Hasan Nuhanovic, a former UN employee who watched as Dutch troops handed his brother and parents over to the Bosnian Serbs, and a second unnamed plaintiff backed by Zene Srebrenica (the Women of Srebrenica association) are taking the legal action against the Dutch state. They accuse Dutchbat of failing to protect over 240 people under their direct supervision in the UN compound. The plaintiffs’ lawyer, Liesbeth Zegveld, argues that no one “entered the UN compound where the Dutch battalion were deployed in 1995. No Serb ever went in. It was the decision of Dutchbat to send away the people who had sought refuge in the compound and turn them into the hands of the Serbs.”
In November 2003, a Dutch court refused to hear the survivors’ testimony, saying it first had to determine if the case was admissible. Zegveld criticised the court’s decision saying, “In 99 percent of similar cases the court agrees to hear preliminary witness [testimony]. The court obviously wasn’t inclined to take this case seriously anyway. That’s the only thing you can say about it.” Zegveld appealed the decision not to hear the testimony and a ruling is imminent.
The government argued that individuals cannot take legal action against a state for the actions of its soldiers when they serve in a UN force. The Dutch government’s lawyer Bert-Jan Houtzagers said, “If the state is to be held responsible, this usually results in obligations towards another state. Not towards civilians.”
The Srebrenica massacre led to several investigations by the Dutch government, parliamentary inquiries and many reports. The most wide-ranging investigation was commissioned by Kok’s government from the Netherlands Institute for War Documentation (NIOD).
The NIOD report proclaimed Dutchbat not guilty, but the battalion was “blamed” along with the international community and the UN for the massacre. It criticised the troops for supervising the exodus of refugees, calling it “tantamount to collaborating with ethnic cleansing.”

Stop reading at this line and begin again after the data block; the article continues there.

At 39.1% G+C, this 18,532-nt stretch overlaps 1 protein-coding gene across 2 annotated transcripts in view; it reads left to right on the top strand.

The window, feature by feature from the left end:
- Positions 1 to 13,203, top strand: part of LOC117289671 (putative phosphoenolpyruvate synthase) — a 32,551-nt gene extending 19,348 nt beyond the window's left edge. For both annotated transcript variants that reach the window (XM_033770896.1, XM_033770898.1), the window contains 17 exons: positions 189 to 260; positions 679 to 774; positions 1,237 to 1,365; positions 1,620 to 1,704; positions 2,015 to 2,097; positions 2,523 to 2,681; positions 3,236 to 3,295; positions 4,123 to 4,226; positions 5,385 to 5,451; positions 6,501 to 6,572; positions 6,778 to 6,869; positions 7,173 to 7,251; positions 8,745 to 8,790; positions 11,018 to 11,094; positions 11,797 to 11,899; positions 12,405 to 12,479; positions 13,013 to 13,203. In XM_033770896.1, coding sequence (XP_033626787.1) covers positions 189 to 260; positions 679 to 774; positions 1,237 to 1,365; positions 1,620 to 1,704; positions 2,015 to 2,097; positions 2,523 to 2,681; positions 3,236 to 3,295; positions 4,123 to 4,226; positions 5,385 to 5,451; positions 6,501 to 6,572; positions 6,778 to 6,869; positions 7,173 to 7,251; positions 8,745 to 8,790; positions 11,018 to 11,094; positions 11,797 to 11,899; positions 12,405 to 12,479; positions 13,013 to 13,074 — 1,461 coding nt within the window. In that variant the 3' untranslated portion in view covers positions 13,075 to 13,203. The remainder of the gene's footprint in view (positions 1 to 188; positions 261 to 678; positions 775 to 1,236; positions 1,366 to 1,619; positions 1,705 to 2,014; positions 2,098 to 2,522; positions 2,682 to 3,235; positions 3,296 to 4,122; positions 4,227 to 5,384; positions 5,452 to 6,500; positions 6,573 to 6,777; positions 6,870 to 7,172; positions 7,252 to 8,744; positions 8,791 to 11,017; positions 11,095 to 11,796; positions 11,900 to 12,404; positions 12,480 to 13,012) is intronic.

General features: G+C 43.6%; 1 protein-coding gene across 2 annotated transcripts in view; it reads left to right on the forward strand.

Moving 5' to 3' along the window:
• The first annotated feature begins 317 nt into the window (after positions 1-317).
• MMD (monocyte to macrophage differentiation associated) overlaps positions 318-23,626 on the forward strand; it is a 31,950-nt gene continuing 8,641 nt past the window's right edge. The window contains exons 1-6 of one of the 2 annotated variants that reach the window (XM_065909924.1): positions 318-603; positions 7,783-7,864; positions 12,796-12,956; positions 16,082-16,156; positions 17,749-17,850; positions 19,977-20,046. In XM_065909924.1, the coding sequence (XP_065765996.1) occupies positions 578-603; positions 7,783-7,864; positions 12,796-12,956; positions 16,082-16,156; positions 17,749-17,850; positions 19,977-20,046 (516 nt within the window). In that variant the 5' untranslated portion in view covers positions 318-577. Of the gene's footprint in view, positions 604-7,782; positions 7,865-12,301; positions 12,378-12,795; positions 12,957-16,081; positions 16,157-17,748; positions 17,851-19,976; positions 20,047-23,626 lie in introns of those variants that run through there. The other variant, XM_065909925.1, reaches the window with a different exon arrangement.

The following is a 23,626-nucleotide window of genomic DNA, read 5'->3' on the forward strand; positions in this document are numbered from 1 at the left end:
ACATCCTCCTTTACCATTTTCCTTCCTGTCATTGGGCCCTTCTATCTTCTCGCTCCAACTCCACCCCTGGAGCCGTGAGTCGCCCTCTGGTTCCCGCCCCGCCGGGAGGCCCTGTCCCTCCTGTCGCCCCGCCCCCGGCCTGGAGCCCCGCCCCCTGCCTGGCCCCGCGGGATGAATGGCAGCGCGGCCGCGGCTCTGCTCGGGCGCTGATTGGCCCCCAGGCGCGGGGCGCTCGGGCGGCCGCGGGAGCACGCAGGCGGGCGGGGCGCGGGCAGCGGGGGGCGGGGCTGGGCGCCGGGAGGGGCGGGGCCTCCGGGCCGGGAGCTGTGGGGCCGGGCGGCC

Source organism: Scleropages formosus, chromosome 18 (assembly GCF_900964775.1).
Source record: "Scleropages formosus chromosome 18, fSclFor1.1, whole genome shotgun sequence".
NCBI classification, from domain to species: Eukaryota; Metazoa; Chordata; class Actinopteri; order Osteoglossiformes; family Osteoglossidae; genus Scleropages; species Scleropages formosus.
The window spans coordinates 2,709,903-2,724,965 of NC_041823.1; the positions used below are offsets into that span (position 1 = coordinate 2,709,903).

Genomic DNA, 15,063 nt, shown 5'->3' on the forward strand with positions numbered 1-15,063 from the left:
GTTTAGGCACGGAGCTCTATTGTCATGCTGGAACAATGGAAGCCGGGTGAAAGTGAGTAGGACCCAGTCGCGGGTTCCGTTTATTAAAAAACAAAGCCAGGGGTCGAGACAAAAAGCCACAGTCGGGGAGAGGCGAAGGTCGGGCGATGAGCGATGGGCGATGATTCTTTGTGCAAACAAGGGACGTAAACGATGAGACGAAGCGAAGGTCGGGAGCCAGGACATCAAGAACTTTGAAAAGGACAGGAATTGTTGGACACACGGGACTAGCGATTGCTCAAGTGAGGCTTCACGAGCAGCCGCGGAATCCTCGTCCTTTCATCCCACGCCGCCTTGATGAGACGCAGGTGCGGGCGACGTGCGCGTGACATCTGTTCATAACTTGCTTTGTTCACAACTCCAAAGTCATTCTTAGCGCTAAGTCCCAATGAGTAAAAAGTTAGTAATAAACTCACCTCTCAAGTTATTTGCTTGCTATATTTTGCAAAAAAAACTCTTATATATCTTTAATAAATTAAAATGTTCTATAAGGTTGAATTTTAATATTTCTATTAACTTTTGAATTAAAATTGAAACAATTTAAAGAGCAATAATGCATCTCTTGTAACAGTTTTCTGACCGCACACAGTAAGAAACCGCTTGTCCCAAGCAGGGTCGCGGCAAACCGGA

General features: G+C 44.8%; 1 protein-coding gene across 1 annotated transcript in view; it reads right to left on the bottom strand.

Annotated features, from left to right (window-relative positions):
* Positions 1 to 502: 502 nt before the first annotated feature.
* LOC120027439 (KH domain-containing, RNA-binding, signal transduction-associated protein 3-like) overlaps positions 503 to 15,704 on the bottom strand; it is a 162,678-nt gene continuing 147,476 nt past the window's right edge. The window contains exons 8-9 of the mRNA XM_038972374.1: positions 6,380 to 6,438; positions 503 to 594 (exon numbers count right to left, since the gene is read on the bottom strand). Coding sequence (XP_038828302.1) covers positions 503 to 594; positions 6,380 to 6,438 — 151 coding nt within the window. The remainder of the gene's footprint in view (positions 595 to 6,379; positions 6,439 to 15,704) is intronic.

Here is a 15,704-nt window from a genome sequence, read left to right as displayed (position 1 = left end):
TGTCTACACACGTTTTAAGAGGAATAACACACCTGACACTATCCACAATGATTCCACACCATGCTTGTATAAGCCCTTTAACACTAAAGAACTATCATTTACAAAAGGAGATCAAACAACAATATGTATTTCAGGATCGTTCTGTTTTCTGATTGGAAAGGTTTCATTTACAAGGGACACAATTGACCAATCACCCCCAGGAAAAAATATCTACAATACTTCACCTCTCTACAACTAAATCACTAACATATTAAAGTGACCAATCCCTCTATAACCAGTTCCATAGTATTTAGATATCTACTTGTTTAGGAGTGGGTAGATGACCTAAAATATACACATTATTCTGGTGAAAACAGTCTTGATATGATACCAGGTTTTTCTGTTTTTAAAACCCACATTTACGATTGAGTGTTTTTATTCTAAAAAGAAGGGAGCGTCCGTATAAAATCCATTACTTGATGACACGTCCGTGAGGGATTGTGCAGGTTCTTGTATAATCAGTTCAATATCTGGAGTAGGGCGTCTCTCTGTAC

The report points out that the Dutch government originally wanted to provide the biggest troop contingent in the Balkans so that Holland could “show its worth and Dutch prestige would be enhanced in the world.” The deployment would also allow sections of the Dutch army to demonstrate the capabilities of an elite new unit. Instead, Holland “played no role at all” in the Dayton agreement that partitioned Bosnia and “was even banned from the conference table.”
Whilst the NIOD report did produce some political casualties—Kok’s government resigned—the main result has been to strengthen the state apparatus.
One such instance—the creation of a new Dutch Foreign Intelligence Directorate (DIB)—was reported by Radio Netherlands on January 23, which noted it had “been largely ignored by the mainstream Dutch media.”
The NIOD report highlighted the lack of foreign intelligence, particularly about the build-up of Serbian troops around Srebrenica. Eighteen months before the massacre—in January 1994—the government headed by Ruud Lubbers had dissolved the Foreign Intelligence Service (IDB) after several scandals, including claims of illegal phone tapping, had appeared in the media.
NIOD complained: “The US had the strongest intelligence position in Bosnia. The Netherlands could have benefited from this, but lack of interest and the negative attitude of the military and political leadership stood in the way.”
This view was confirmed by Cees Wibies, an intelligence expert at Amsterdam University, who stated in a Radio Netherlands article, “I think the government realised quite soon that certain sources had dried up. Information from foreign intelligence services was no longer available because we did not have a service of our own any more.”
To make matters worse, Holland’s imperialist rivals stepped in to areas the IDB had vacated. Britain’s MI6 tried to take over former Dutch networks in several eastern European countries using former IDB agents. This is believed to have led to the MI6 representative in Holland being told to leave the country in 2000.
Far from providing a means of recompense to the victims of Srebrenica, as many human rights organisations had hoped, the NIOD report has resulted in the creation of a new IDB, as well as increased powers for the domestic spying agencies to intercept and monitor communications.